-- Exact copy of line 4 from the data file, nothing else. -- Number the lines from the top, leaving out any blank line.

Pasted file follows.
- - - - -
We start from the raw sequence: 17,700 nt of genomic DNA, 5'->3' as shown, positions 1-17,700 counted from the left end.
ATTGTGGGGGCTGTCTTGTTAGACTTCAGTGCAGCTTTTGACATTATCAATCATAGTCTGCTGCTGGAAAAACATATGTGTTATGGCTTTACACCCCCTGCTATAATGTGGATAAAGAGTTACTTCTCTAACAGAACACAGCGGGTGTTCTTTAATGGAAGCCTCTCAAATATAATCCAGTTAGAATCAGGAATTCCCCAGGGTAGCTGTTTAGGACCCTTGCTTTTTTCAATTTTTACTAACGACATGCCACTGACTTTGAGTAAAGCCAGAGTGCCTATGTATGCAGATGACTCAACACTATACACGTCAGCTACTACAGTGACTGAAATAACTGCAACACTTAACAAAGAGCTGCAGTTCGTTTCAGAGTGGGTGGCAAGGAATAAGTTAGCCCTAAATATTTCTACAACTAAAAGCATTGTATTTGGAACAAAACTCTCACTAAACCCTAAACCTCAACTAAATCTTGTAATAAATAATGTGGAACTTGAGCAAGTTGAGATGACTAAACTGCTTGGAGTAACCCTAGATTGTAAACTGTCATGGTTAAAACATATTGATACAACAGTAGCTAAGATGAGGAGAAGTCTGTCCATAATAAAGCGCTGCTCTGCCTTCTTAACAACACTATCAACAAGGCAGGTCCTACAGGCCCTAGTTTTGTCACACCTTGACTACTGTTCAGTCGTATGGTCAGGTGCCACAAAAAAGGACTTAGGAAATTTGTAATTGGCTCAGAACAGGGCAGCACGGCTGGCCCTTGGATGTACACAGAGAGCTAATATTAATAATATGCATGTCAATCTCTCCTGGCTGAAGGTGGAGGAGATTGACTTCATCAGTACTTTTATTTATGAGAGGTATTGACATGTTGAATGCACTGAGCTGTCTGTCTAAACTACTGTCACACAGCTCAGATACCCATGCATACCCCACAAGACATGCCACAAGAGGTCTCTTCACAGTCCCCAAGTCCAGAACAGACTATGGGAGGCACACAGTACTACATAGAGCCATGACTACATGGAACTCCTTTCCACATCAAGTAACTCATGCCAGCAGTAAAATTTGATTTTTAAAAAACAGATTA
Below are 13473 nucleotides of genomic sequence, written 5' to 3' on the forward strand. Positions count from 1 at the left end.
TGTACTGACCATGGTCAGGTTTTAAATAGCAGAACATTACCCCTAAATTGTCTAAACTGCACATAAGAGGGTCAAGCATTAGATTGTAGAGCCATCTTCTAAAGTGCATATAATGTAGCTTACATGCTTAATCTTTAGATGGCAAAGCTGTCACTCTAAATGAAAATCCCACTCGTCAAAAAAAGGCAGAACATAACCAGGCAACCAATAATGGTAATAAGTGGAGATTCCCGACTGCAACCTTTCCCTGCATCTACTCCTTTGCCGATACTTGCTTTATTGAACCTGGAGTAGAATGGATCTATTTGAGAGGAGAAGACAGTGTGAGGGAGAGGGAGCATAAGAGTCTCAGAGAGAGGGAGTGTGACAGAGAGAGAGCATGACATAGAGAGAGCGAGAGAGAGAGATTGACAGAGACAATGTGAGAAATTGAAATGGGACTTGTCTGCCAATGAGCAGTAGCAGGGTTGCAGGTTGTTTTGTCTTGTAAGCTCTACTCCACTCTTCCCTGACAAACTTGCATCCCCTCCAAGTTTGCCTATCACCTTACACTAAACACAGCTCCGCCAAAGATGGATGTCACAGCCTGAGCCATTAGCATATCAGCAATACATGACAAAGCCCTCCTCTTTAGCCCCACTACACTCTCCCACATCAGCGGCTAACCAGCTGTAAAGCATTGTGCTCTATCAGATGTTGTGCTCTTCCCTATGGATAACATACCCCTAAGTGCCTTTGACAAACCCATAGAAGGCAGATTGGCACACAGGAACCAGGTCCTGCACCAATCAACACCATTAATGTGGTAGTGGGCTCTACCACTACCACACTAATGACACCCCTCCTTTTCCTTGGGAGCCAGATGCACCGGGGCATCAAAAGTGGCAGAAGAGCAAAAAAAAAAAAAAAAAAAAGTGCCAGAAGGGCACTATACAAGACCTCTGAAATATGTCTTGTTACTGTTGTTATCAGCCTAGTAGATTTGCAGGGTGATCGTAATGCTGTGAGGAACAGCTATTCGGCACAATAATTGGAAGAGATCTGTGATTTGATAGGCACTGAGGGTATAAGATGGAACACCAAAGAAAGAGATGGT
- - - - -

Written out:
TGTACTGACCATGGTCAGGTTTTAAATAGCAGAACATTACCCCTAAATTGTCTAAACTGCACATAAGAGGGTCAAGCATTAGATTGTAGAGCCATCTTCTAAAGTGCATATAATGTAGCTTACATGCTTAATCTTTAGATGGCAAAGCTGTCACTCTAAATGAAAATCCCACTCGTCAAAAAAAGGCAGAACATAACCAGGCAACCAATAATGGTAATAAGTGGAGATTCCCGACTGCAACCTTTCCCTGCATCTACTCCTTTGCCGATACTTGCTTTATTGAACCTGGAGTAGAATGGATCTATTTGAGAGGAGAAGACAGTGTGAGGGAGAGGGAGCATAAGAGTCTCAGAGAGAGGGAGTGTGACAGAGAGAGAGCATGACATAGAGAGAGCGAGAGAGAGAGATTGACAGAGACAATGTGAGAAATTGAAATGGGACTTGTCTGCCAATGAGCAGTAGCAGGGTTGCAGGTTGTTTTGTCTTGTAAGCTCTACTCCACTCTTCCCTGACAAACTTGCATCCCCTCCAAGTTTGCCTATCACCTTACACTAAACACAGCTCCGCCAAAGATGGATGTCACAGCCTGAGCCATTAGCATATCAGCAATACATGACAAAGCCCTCCTCTTTAGCCCCACTACACTCTCCCACATCAGCGGCTAACCAGCTGTAAAGCATTGTGCTCTATCAGATGTTGTGCTCTTCCCTATGGATAACATACCCCTAAGTGCCTTTGACAAACCCATAGAAGGCAGATTGGCACACAGGAACCAGGTCCTGCACCAATCAACACCATTAATGTGGTAGTGGGCTCTACCACTACCACACTAATGACACCCCTCCTTTTCCTTGGGAGCCAGATGCACCGGGGCATCAAAAGTGGCAGAAGAGCAAAAAAAAAAAAAAAAAAAAGTGCCAGAAGGGCACTATACAAGACCTCTGAAATATGTCTTGTTACTGTTGTTATCAGCCTAGTAGATTTGCAGGGTGATCGTAATGCTGTGAGGAACAGCTATTCGGCACAATAATTGGAAGAGATCTGTGATTTGATAGGCACTGAGGGTATAAGATGGAACACCAAAGAAAGAGATGGT